Helping police and the handicapped Wheelchair user trains officers

March 28, 1997|By TaNoah Morgan | TaNoah Morgan,SUN STAFF

To many police officers, Dan Kober seems harmless enough -- a pudgy, middle-aged guy in a motorized wheelchair who has limited use of his left arm. But with the flick of his wheelchair joystick, he can deliver a powerful kicking blow to the knees and a very important lesson: Never underestimate the disabled.

"A wheelchair can be a weapon," said Kober, 51. "You perceived me to be disabled and that I can't hurt you, but I can jump the leg rests up and push an officer down."

Kober heads advisory committees on people with disabilities in both the county and Annapolis, and he has taught police in those jurisdictions to protect the disabled and to protect themselves if they should have to arrest a person in a wheelchair.

County police estimate those arrests happen only about three times a year, but they have been troublesome. Prisoner transport vans are not equipped with wheelchair lifts, and officers don't like the idea of handcuffing a disabled person. They also fear being sued, officials say.

"It's socially unpopular," said police academy Sgt. Dennis O'Toole.

When Kober asked about training police to deal with the handicapped, O'Toole invited him to teach, and the results, the sergeant said, were great. Officers who took the training gave him rave reviews, and county police honored him with an award last month.

This summer, Kober plans to take his lessons to instructors of the Maryland Police Training Commission who teach officers in jurisdictions across the state.

"I'm making the best of my situation," said Kober who began using a wheelchair in 1985, seven years after what was supposed to have been corrective surgery for a neck injury debilitated his left limbs. He also has multiple sclerosis, which has partially paralyzed his right leg.

Volunteering "gives me the feeling that I'm not disabled in this chair. I can help," Kober said.

In hourlong classes that began in the fall, Kober opened the officers' eyes to the world of the disabled criminal. In a videotaped session, he showed officers how he could hide unsheathed knives in the openings of his seat cushion and a gun in a bag hung on the right side of his chair.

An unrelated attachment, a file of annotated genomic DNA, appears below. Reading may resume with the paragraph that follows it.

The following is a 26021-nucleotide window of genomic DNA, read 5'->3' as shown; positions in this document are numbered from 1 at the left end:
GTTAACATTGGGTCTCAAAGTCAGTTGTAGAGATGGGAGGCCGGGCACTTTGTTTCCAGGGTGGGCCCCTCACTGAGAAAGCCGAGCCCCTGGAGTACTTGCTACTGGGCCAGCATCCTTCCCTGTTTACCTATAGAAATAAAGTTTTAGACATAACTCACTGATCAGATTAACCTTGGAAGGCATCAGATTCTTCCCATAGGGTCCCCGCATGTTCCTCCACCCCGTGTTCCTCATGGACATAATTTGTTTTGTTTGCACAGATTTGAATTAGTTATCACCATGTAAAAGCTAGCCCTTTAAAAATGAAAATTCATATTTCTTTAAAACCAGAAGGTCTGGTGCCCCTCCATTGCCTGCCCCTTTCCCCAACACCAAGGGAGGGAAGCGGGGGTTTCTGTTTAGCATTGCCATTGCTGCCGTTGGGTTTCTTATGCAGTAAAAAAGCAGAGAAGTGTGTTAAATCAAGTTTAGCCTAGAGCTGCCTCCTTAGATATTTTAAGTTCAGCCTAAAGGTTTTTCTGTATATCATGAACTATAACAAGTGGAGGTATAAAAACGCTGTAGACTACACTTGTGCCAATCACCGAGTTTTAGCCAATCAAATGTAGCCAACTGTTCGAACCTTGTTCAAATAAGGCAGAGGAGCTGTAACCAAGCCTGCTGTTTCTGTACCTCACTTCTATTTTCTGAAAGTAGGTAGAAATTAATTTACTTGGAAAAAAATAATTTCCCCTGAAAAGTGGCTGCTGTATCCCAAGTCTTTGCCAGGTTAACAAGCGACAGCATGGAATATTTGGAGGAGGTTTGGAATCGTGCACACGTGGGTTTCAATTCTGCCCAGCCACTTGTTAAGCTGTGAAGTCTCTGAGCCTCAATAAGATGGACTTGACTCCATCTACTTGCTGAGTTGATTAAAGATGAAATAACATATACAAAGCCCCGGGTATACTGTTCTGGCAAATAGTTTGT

He discussed how to size up suspects and how to avoid injuring them. For example, he explained that when a person loses the use of an arm, it will curl up and draw closer to the body, and the longer legs are paralyzed, the further they will extend and they will cross at the ankles.

Different types of paralysis can cause additional health problems, Kober said. Quadriplegics are at risk of spinal injury if moved too much, and because they are unable to move their upper bodies, they may also have difficulty breathing; paraplegics may have a great deal of upper body strength and can be more of a risk to officers.

Kober also told police about the psychological effects of immobilizing a wheelchair.

"If you take away my mobility, you take away my freedom," Kober said. "It's not much different than locking me up in jail. It might heighten the agitation level."

But the one thing officers remembered most was when Kober demonstrated the power of his motorized wheelchair, what he called "a small car." During classes, he routinely challenged one of the largest officers to keep him from moving his wheelchair.

In the video, an officer struggled but succeeded while the wheels on the chair screeched against the carpet. In another class, an officer tried restraining him by standing in front and pushing against the chair.

"It shoved the cop straight back across the room," said Officer Sam Brown. "It wasn't even a challenge."

Since Kober began his work, county police have used four vans from the Department of Aging equipped with wheelchair lifts to transport disabled prisoners. Police have trained about 80 officers to operate them, O'Toole said.

The officers, who usually go grudgingly to their training sessions, wrote enthusiastic reviews about the Riva resident.

Kober, who divides his time between volunteering and expanding his store, Annapolis Mobility, which sells accessories for the handicapped, said training the police was part of his mission to improve life for disabled people like himself.

"I'm not an activist," he said. "I'm just someone trying to make a difference."

Pub Date: 3/28/97

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